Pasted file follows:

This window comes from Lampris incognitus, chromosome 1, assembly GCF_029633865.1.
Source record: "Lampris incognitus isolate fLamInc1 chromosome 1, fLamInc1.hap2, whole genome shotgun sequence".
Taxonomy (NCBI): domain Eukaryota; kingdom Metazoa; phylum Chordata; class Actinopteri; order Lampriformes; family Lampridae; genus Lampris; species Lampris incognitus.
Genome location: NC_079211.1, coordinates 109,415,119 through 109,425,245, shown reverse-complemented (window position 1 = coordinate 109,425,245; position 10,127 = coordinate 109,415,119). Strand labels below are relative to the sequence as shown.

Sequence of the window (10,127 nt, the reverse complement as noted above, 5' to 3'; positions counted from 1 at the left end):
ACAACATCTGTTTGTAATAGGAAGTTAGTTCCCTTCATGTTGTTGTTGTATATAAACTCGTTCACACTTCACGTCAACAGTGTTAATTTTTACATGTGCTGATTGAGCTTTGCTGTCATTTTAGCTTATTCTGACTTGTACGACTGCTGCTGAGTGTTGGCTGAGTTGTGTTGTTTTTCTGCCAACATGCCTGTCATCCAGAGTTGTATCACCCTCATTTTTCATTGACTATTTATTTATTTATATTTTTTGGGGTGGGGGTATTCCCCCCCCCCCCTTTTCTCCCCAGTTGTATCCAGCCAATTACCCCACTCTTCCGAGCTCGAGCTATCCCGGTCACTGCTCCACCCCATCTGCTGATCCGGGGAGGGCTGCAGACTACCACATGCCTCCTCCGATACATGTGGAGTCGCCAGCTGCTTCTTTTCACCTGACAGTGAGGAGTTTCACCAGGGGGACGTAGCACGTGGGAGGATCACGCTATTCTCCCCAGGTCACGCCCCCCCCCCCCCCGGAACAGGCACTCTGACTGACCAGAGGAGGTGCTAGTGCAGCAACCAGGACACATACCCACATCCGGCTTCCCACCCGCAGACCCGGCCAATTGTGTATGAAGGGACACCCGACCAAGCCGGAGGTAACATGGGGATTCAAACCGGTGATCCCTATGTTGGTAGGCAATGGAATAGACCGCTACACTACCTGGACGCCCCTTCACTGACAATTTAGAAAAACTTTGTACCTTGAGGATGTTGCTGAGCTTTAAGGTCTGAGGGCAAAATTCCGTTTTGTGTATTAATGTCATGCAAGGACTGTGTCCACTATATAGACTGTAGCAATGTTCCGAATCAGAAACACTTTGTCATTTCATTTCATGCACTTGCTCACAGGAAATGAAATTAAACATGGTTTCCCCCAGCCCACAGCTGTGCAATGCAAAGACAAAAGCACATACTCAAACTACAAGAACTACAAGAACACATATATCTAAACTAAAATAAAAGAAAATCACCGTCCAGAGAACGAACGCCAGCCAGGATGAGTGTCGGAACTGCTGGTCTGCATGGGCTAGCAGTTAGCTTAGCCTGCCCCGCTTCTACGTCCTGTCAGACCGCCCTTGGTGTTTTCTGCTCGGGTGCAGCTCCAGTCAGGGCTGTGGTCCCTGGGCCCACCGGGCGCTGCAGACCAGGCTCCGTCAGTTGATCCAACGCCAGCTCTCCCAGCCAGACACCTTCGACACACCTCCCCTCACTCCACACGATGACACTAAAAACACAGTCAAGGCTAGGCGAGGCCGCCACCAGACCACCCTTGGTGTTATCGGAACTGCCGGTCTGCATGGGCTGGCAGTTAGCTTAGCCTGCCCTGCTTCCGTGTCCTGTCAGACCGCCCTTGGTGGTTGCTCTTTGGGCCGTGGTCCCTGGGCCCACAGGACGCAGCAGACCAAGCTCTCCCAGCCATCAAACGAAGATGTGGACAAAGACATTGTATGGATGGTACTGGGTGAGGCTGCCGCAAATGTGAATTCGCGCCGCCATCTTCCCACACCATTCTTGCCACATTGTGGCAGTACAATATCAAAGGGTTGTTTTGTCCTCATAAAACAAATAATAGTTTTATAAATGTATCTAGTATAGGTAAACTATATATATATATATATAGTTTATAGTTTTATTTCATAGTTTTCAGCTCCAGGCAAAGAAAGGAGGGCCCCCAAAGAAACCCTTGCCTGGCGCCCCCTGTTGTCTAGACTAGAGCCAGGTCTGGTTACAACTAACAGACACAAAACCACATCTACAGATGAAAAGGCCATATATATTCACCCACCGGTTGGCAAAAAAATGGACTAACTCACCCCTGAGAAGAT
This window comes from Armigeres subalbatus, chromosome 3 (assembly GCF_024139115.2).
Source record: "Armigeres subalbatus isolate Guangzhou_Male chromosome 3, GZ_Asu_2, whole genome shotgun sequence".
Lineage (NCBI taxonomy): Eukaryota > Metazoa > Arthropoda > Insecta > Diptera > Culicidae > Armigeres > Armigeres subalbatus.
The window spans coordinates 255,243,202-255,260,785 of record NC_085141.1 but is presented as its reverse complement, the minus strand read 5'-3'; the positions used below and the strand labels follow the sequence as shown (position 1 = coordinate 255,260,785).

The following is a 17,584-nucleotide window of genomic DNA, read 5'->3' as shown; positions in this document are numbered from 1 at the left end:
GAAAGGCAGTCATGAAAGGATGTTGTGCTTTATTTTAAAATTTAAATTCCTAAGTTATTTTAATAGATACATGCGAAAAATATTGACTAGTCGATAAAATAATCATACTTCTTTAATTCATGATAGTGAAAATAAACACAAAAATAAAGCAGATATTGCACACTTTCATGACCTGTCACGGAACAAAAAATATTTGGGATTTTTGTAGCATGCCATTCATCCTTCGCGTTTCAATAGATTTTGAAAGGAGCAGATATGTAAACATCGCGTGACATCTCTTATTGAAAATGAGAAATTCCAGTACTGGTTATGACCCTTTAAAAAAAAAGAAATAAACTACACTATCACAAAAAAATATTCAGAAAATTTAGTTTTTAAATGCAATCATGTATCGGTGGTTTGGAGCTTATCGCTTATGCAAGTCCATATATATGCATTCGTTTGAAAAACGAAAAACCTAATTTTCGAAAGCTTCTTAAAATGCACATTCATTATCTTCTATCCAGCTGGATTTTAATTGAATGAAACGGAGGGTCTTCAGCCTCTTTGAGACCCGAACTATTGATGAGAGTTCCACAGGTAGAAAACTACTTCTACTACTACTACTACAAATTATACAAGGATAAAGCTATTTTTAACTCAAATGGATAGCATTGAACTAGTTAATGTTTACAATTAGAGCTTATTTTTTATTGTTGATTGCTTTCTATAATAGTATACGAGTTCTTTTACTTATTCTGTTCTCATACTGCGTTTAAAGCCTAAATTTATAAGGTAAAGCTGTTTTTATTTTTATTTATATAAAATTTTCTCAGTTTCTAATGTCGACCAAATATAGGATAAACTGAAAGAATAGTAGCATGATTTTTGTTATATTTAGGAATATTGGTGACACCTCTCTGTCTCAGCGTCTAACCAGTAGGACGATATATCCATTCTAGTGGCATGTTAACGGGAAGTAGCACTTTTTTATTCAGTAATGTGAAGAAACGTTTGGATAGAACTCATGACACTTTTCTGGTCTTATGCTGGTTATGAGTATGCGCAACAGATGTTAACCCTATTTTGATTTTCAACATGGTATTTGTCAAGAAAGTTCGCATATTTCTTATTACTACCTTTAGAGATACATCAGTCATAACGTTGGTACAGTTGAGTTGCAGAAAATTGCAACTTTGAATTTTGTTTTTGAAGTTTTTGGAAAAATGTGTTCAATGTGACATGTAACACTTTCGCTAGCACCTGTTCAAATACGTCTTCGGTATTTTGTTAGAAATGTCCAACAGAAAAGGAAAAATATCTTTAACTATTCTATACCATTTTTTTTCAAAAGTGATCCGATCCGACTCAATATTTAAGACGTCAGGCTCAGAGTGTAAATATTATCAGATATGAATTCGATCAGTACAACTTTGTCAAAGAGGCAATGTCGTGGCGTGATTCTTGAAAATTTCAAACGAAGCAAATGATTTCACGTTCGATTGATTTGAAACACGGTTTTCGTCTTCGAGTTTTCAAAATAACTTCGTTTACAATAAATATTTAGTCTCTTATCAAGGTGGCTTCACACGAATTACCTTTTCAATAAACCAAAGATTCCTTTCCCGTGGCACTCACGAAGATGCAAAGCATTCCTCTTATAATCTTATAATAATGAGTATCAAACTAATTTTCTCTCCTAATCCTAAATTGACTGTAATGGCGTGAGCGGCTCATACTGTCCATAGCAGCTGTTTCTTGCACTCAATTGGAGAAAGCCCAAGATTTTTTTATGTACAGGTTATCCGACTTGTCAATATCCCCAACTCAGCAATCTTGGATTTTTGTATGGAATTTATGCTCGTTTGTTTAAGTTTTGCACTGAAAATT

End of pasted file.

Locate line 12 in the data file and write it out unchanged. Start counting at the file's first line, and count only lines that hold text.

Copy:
GAAAGGCAGTCATGAAAGGATGTTGTGCTTTATTTTAAAATTTAAATTCCTAAGTTATTTTAATAGATACATGCGAAAAATATTGACTAGTCGATAAAATAATCATACTTCTTTAATTCATGATAGTGAAAATAAACACAAAAATAAAGCAGATATTGCACACTTTCATGACCTGTCACGGAACAAAAAATATTTGGGATTTTTGTAGCATGCCATTCATCCTTCGCGTTTCAATAGATTTTGAAAGGAGCAGATATGTAAACATCGCGTGACATCTCTTATTGAAAATGAGAAATTCCAGTACTGGTTATGACCCTTTAAAAAAAAAGAAATAAACTACACTATCACAAAAAAATATTCAGAAAATTTAGTTTTTAAATGCAATCATGTATCGGTGGTTTGGAGCTTATCGCTTATGCAAGTCCATATATATGCATTCGTTTGAAAAACGAAAAACCTAATTTTCGAAAGCTTCTTAAAATGCACATTCATTATCTTCTATCCAGCTGGATTTTAATTGAATGAAACGGAGGGTCTTCAGCCTCTTTGAGACCCGAACTATTGATGAGAGTTCCACAGGTAGAAAACTACTTCTACTACTACTACTACAAATTATACAAGGATAAAGCTATTTTTAACTCAAATGGATAGCATTGAACTAGTTAATGTTTACAATTAGAGCTTATTTTTTATTGTTGATTGCTTTCTATAATAGTATACGAGTTCTTTTACTTATTCTGTTCTCATACTGCGTTTAAAGCCTAAATTTATAAGGTAAAGCTGTTTTTATTTTTATTTATATAAAATTTTCTCAGTTTCTAATGTCGACCAAATATAGGATAAACTGAAAGAATAGTAGCATGATTTTTGTTATATTTAGGAATATTGGTGACACCTCTCTGTCTCAGCGTCTAACCAGTAGGACGATATATCCATTCTAGTGGCATGTTAACGGGAAGTAGCACTTTTTTATTCAGTAATGTGAAGAAACGTTTGGATAGAACTCATGACACTTTTCTGGTCTTATGCTGGTTATGAGTATGCGCAACAGATGTTAACCCTATTTTGATTTTCAACATGGTATTTGTCAAGAAAGTTCGCATATTTCTTATTACTACCTTTAGAGATACATCAGTCATAACGTTGGTACAGTTGAGTTGCAGAAAATTGCAACTTTGAATTTTGTTTTTGAAGTTTTTGGAAAAATGTGTTCAATGTGACATGTAACACTTTCGCTAGCACCTGTTCAAATACGTCTTCGGTATTTTGTTAGAAATGTCCAACAGAAAAGGAAAAATATCTTTAACTATTCTATACCATTTTTTTTCAAAAGTGATCCGATCCGACTCAATATTTAAGACGTCAGGCTCAGAGTGTAAATATTATCAGATATGAATTCGATCAGTACAACTTTGTCAAAGAGGCAATGTCGTGGCGTGATTCTTGAAAATTTCAAACGAAGCAAATGATTTCACGTTCGATTGATTTGAAACACGGTTTTCGTCTTCGAGTTTTCAAAATAACTTCGTTTACAATAAATATTTAGTCTCTTATCAAGGTGGCTTCACACGAATTACCTTTTCAATAAACCAAAGATTCCTTTCCCGTGGCACTCACGAAGATGCAAAGCATTCCTCTTATAATCTTATAATAATGAGTATCAAACTAATTTTCTCTCCTAATCCTAAATTGACTGTAATGGCGTGAGCGGCTCATACTGTCCATAGCAGCTGTTTCTTGCACTCAATTGGAGAAAGCCCAAGATTTTTTTATGTACAGGTTATCCGACTTGTCAATATCCCCAACTCAGCAATCTTGGATTTTTGTATGGAATTTATGCTCGTTTGTTTAAGTTTTGCACTGAAAATT